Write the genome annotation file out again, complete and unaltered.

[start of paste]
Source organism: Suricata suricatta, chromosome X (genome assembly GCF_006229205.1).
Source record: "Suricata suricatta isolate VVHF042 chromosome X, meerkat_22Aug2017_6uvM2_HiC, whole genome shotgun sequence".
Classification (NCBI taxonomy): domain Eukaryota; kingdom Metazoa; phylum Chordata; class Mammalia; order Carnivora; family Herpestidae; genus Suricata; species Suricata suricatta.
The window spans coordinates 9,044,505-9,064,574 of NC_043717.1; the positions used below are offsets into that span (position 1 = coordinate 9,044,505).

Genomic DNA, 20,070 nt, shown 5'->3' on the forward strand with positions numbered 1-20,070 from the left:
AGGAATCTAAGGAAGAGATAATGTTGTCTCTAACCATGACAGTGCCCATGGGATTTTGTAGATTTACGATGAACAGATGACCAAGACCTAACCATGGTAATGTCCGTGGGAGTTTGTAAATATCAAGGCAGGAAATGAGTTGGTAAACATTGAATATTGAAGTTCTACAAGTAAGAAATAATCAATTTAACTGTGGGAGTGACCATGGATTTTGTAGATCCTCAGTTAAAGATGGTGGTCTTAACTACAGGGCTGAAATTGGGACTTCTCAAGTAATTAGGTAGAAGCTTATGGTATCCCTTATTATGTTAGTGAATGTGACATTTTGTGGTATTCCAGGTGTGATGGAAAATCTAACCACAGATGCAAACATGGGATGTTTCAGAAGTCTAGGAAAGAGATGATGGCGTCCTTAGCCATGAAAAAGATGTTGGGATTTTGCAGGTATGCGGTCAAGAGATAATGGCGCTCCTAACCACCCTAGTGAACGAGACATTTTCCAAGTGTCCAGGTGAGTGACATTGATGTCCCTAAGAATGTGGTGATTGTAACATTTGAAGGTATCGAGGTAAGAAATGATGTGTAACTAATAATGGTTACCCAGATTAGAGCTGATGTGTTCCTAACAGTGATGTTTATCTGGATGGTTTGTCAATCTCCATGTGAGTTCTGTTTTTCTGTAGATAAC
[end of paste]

Source organism: Suricata suricatta, chromosome X (genome assembly GCF_006229205.1).
Source record: "Suricata suricatta isolate VVHF042 chromosome X, meerkat_22Aug2017_6uvM2_HiC, whole genome shotgun sequence".
Classification (NCBI taxonomy): domain Eukaryota; kingdom Metazoa; phylum Chordata; class Mammalia; order Carnivora; family Herpestidae; genus Suricata; species Suricata suricatta.
The window spans coordinates 9,044,505-9,064,574 of NC_043717.1; the positions used below are offsets into that span (position 1 = coordinate 9,044,505).

Genomic DNA, 20,070 nt, shown 5'->3' on the forward strand with positions numbered 1-20,070 from the left:
AGGAATCTAAGGAAGAGATAATGTTGTCTCTAACCATGACAGTGCCCATGGGATTTTGTAGATTTACGATGAACAGATGACCAAGACCTAACCATGGTAATGTCCGTGGGAGTTTGTAAATATCAAGGCAGGAAATGAGTTGGTAAACATTGAATATTGAAGTTCTACAAGTAAGAAATAATCAATTTAACTGTGGGAGTGACCATGGATTTTGTAGATCCTCAGTTAAAGATGGTGGTCTTAACTACAGGGCTGAAATTGGGACTTCTCAAGTAATTAGGTAGAAGCTTATGGTATCCCTTATTATGTTAGTGAATGTGACATTTTGTGGTATTCCAGGTGTGATGGAAAATCTAACCACAGATGCAAACATGGGATGTTTCAGAAGTCTAGGAAAGAGATGATGGCGTCCTTAGCCATGAAAAAGATGTTGGGATTTTGCAGGTATGCGGTCAAGAGATAATGGCGCTCCTAACCACCCTAGTGAACGAGACATTTTCCAAGTGTCCAGGTGAGTGACATTGATGTCCCTAAGAATGTGGTGATTGTAACATTTGAAGGTATCGAGGTAAGAAATGATGTGTAACTAATAATGGTTACCCAGATTAGAGCTGATGTGTTCCTAACAGTGATGTTTATCTGGATGGTTTGTCAATCTCCATGTGAGTTCTGTTTTTCTGTAGATAAC